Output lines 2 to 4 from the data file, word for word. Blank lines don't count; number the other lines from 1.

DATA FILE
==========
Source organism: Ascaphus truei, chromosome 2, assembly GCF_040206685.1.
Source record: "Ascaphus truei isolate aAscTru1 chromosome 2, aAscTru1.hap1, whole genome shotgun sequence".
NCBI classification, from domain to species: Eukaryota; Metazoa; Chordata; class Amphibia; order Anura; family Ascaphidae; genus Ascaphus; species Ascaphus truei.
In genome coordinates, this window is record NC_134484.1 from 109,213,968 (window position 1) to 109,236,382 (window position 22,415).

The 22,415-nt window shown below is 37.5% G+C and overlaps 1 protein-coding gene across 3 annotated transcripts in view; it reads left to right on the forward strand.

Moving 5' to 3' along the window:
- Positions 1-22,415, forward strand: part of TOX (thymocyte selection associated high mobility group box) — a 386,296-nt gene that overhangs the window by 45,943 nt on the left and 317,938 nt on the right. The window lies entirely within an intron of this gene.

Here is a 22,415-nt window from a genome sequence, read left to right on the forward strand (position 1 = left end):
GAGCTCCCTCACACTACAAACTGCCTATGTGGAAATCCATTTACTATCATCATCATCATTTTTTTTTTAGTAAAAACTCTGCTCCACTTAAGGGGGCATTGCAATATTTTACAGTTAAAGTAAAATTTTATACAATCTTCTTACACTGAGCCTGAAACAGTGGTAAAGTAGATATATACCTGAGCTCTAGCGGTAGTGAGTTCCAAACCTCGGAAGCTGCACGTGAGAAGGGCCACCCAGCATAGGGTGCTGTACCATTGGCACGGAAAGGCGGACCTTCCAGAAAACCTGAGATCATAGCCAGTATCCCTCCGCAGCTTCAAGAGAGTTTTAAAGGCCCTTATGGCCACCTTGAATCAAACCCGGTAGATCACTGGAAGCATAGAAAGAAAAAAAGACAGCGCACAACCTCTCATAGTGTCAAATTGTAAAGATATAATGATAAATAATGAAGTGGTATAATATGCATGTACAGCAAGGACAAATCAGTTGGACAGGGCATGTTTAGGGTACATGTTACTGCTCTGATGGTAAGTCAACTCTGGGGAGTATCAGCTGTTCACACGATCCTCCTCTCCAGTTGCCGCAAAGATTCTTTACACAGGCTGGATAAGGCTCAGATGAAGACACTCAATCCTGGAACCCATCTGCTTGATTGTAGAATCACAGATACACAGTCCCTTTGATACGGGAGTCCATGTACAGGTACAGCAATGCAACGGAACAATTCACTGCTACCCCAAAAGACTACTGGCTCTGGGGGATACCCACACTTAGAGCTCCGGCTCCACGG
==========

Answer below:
Source record: "Ascaphus truei isolate aAscTru1 chromosome 2, aAscTru1.hap1, whole genome shotgun sequence".
NCBI classification, from domain to species: Eukaryota; Metazoa; Chordata; class Amphibia; order Anura; family Ascaphidae; genus Ascaphus; species Ascaphus truei.
In genome coordinates, this window is record NC_134484.1 from 109,213,968 (window position 1) to 109,236,382 (window position 22,415).